Raw bones provide entertainment and health benefits for dogs, but they do need to be given with an eye toward safety. Choosing the right bone for your dog is key, as is assessing your dog’s chewing style and supervising them sufficiently.
Recreational bones are the harder, larger bones that are intended to be scraped, not consumed. At Dexter’s these would be the beef marrow bones (cut from the leg bones), bison, venison, and lamb bones, and beef knuckle bones. They should always be given raw. Cooked bones become brittle, making them more risky to feed.
Larger bones are safer. The idea is that theyscrape on it without being able to put it fully in their mouth and chomp down on it (this is how teeth get cracked) or, worst of all, swallow it. Take into account the size of your dog’s jaw and teeth, and when in doubt choose a larger bone. For example, our small, thinly sliced marrow bones are designed for toy breeds like Chihuahuas and Maltese, or those with “unique” jaw shapes like Pugs.
Just like with kids, anything can happen. Supervising your dog is the safest habit. That doesn’t mean you have to sit and watch them chew, but you should check in on them frequently. They should clean the bone without chewing off too much of the bone itself. Trading for the bone is the nicest way to remove it, offer a favorite treat in exchange, and throw the used bone out.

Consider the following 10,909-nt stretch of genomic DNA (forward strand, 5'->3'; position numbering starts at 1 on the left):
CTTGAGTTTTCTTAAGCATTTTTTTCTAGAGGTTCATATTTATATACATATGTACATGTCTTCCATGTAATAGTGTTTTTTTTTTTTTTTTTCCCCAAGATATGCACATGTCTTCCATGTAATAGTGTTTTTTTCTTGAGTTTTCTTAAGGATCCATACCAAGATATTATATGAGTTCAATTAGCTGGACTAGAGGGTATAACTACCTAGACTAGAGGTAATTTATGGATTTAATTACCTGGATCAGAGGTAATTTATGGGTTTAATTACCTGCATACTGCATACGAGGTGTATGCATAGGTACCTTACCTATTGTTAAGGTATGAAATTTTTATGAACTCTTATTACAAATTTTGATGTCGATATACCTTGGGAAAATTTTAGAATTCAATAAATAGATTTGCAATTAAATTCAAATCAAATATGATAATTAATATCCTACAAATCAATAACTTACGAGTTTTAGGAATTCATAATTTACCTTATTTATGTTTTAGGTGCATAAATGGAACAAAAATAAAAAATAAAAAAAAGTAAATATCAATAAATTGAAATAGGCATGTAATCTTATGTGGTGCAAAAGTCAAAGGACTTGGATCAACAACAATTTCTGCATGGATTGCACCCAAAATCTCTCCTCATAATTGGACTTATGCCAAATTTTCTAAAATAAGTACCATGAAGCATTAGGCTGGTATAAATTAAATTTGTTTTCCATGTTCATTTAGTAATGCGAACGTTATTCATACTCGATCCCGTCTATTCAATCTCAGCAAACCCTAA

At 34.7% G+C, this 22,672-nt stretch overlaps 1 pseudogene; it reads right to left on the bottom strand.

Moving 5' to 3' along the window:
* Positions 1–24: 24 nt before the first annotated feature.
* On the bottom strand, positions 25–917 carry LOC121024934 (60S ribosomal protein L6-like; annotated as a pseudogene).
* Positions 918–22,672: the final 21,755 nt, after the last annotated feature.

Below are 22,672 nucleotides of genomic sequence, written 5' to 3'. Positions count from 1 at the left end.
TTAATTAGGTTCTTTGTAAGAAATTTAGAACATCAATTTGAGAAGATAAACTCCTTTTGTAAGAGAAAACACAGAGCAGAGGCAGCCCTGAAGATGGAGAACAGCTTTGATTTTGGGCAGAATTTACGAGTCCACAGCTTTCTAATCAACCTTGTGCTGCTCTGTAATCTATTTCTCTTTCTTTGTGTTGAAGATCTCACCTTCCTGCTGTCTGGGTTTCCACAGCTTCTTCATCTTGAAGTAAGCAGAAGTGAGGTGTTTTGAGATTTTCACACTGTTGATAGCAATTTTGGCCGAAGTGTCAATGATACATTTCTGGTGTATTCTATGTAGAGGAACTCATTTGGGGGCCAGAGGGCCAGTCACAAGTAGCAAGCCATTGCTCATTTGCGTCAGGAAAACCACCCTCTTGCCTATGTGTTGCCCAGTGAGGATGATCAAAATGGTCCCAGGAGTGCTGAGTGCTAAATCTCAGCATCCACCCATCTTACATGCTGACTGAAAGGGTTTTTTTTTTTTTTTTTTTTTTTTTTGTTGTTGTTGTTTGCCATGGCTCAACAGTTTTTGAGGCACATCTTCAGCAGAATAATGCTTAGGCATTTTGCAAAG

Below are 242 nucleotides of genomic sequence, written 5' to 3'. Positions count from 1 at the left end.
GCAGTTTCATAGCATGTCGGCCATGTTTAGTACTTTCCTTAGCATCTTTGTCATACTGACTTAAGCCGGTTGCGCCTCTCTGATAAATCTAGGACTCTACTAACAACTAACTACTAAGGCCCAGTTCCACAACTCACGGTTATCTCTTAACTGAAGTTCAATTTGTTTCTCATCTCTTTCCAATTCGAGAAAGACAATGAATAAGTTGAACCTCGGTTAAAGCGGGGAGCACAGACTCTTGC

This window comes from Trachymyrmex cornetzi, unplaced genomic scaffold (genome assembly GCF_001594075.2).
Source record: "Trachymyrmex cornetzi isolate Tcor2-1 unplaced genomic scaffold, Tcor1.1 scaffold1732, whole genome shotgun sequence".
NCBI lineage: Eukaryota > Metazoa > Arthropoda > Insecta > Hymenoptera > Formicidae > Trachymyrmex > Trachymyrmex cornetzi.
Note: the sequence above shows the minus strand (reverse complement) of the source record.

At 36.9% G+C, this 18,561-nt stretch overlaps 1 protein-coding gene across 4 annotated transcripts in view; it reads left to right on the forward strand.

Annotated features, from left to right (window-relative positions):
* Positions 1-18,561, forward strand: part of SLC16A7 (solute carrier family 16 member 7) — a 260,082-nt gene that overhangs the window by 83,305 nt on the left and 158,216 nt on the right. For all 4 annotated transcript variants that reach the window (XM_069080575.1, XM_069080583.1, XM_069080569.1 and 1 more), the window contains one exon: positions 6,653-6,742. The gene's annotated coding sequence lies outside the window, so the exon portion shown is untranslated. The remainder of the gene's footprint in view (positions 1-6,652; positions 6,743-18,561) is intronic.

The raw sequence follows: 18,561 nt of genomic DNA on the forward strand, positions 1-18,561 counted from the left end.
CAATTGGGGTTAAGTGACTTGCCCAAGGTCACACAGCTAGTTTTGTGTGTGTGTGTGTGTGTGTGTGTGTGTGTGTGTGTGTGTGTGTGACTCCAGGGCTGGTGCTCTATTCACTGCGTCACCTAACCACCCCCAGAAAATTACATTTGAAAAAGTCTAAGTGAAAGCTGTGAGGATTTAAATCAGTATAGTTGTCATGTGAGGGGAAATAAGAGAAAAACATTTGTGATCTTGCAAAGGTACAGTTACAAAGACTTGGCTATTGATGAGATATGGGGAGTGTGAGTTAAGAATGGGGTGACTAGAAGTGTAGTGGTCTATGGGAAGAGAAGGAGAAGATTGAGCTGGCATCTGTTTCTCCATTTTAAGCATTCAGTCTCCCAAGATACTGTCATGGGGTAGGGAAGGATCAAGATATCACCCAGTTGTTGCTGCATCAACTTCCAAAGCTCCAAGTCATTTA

What if your dog eats too much of that bone? Sometimes it can happen in a flash, you swear you just checked, but you come back and there’s more missing from that bone than you’d like. An old farmers trick that we like is to feed the dog a slice or two of bread right away to provide padding as the bone fragments move through the digestive system. You’ll know when bone’s been passed, your dog’s poop will be dry and pale.
Some dogs have trouble with diarrhea when they consume a lot of marrow for the first time. We find this especially common with dogs getting thinly cut marrow bones where more of the marrow is within reach, and with dogs that are fed mainly dry food and are unaccustomed to raw fat. For these dogs we recommend that you remove some of the marrow before giving them to your dog. Over time you’ll be able to allow them more of the marrow as their body becomes accustomed to it.
If your dog is a very aggressive chewer with a habit of swallowing things, you may be too worried to use raw recreational bones. Dexter’s has many options, but one of the best new ones is the Himalayan Dog Chew made from dried Yak cheese (a traditional food for the people in that region). They are hard and durable yet completely digestible, so if your dog chews it down and swallows the last chunk it will not cause an intestinal blockage. You should also consider giving your dog an intellectual game to play by using foraging toys or puzzle toys (with supervision of course, nothing is chew proof).
Raw recreational bones provide a satisfying chewing activity for dogs, help clean their teeth and keep their gums healthy. When given thoughtfully they are one of nature’s best dog toys.